In the context of race, gender and class, negative labelling is often associated with  socio-political control mechanisms and prejudice. Stereotypes and labels estrange us from our authentic possibilities. The attributions and labels that people exchange on a symbolic level, also have the function of instruction or injunction, this function may be denied,  giving rise to one type of “mystification”, rather like hypnotic suggestion.

“Pain in this life is not avoidable, but the pain we create avoiding [our own] pain is avoidable.” Ronnie D Laing.

It’s almost impossible for individuals – especially children – to avoid experiencing changes to their psyche and  subsequent actions following repeated emotional abuse (and physical abuse, psychological violence is so very often a precursor to physical violence).

Research consistently shows that children subjected to verbal aggression, may exhibit a range of serious disorders, including chronic depression, anxiety, post-traumatic stress disorder, dissociation and anger. Words Can Be Weapons is a powerful multimedia campaign based in China that illustrates how words may be turned into weapons, to illustrate that what we say can hurt and damage others, very literally.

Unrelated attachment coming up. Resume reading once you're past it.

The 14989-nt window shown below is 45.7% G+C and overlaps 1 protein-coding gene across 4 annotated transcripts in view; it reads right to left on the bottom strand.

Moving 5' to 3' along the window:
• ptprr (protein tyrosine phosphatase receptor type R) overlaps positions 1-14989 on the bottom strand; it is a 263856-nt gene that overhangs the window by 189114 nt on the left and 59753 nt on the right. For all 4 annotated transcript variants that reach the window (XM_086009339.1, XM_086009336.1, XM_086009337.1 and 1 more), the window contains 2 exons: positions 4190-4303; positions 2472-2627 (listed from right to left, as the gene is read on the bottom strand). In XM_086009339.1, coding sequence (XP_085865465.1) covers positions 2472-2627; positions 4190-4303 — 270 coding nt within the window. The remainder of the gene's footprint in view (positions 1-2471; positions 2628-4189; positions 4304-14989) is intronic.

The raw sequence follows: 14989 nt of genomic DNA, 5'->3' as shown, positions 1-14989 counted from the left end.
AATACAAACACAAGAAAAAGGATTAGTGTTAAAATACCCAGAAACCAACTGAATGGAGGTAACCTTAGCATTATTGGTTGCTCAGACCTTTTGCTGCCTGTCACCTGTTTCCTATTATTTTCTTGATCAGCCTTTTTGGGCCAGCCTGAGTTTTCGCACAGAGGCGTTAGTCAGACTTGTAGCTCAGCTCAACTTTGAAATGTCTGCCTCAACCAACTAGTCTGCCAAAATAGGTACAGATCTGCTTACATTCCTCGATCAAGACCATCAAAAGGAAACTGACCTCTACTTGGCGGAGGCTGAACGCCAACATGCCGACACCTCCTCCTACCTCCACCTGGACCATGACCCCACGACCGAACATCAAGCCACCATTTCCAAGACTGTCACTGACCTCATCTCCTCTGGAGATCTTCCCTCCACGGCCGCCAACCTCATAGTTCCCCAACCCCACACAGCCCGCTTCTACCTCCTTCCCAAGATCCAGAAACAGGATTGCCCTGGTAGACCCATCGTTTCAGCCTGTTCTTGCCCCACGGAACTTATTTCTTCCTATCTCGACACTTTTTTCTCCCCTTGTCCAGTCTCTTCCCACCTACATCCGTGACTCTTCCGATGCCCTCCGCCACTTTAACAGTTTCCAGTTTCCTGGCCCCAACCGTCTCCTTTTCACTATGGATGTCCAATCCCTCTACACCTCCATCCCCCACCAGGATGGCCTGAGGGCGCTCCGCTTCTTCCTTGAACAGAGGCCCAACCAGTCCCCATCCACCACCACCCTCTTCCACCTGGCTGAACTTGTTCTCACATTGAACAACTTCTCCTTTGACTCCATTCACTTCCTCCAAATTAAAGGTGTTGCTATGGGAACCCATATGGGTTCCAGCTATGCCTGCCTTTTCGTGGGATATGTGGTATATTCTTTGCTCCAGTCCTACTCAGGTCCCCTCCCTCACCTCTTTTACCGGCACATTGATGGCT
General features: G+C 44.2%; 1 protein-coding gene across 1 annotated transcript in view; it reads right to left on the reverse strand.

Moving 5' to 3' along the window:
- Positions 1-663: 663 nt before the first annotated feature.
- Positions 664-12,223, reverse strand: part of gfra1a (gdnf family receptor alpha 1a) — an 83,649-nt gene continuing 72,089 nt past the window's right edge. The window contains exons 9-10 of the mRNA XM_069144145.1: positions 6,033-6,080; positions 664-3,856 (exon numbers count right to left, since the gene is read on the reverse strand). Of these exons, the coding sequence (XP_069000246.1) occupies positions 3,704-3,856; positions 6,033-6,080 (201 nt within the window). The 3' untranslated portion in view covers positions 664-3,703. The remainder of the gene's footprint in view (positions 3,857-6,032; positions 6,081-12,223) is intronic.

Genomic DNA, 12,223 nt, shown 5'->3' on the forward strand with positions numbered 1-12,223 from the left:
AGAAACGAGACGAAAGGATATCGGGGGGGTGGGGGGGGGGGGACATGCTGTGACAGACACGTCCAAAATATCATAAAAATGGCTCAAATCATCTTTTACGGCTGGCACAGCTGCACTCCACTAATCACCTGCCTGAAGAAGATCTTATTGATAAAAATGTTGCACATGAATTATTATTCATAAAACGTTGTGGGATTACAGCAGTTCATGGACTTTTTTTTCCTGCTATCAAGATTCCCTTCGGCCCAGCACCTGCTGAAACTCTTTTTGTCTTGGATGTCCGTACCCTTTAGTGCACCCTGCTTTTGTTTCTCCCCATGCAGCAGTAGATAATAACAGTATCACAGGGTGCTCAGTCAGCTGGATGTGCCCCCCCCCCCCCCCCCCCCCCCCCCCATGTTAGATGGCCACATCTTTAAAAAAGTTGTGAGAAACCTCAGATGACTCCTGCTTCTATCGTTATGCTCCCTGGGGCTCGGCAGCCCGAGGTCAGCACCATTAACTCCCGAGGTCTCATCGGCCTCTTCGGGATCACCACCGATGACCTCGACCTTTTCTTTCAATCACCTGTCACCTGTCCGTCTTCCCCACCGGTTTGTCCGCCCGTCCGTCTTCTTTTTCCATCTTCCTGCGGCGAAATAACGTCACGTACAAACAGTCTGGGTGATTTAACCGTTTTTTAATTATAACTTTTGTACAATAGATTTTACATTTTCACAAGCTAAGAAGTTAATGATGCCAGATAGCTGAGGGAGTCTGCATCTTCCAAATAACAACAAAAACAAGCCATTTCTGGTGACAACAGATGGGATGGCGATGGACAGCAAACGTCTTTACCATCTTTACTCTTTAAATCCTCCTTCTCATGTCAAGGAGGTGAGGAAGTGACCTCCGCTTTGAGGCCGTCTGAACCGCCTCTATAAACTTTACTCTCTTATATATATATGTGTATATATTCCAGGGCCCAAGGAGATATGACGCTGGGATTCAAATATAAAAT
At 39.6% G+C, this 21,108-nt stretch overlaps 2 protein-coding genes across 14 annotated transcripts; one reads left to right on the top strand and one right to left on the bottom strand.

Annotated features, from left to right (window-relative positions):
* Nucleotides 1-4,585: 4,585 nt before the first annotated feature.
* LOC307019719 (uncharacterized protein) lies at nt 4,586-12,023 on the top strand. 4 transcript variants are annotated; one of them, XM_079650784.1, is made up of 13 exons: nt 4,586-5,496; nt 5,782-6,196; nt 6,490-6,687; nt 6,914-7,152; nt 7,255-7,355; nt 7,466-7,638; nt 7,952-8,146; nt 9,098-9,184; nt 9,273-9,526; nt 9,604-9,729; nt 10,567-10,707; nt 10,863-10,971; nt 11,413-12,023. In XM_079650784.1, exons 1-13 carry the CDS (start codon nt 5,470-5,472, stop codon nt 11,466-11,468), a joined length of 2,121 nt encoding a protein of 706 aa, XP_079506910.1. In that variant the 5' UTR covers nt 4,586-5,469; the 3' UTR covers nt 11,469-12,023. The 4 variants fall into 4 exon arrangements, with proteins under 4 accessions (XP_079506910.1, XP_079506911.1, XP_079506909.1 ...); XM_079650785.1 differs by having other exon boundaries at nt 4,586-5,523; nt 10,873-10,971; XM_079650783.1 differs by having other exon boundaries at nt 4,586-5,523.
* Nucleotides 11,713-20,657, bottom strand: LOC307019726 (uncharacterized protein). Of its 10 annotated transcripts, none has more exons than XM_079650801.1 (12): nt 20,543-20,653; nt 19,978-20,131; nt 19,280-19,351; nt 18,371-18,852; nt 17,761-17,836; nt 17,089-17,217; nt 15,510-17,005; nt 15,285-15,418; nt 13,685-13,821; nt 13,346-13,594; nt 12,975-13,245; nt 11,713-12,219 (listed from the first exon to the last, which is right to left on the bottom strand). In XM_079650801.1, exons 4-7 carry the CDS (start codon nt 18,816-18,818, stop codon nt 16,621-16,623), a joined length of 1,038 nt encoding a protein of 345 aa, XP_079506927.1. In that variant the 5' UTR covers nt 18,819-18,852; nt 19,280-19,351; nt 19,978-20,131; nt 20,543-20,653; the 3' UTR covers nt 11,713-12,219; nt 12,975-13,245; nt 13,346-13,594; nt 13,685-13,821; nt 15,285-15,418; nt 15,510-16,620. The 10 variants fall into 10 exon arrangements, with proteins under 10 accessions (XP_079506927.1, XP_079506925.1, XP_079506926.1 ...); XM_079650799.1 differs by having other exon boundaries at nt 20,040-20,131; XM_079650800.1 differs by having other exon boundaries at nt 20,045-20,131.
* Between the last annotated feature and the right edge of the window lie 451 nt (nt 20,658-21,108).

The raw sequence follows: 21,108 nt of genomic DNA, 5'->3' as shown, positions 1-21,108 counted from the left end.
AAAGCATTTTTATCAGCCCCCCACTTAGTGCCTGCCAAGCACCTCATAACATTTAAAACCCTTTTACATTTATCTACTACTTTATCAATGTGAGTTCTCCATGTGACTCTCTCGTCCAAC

The number of crimes committed by juveniles has doubled in China, and the Centre For Psychological Research in Shenyang says its studies link juvenile crime to childhood emotional abuse – a taboo subject in China. The centre partnered with the Beijing office of advertising agency Ogilvy and Mather. Six teenagers were interviewed in Shenyang Detention Centre about negative, hurtful statements their parents had said to them in the past, such as “moron” and “You’re a disgrace.” The video then transforms these words, powerfully, into replications of the actual weapons these young people later went on to use to commit crimes.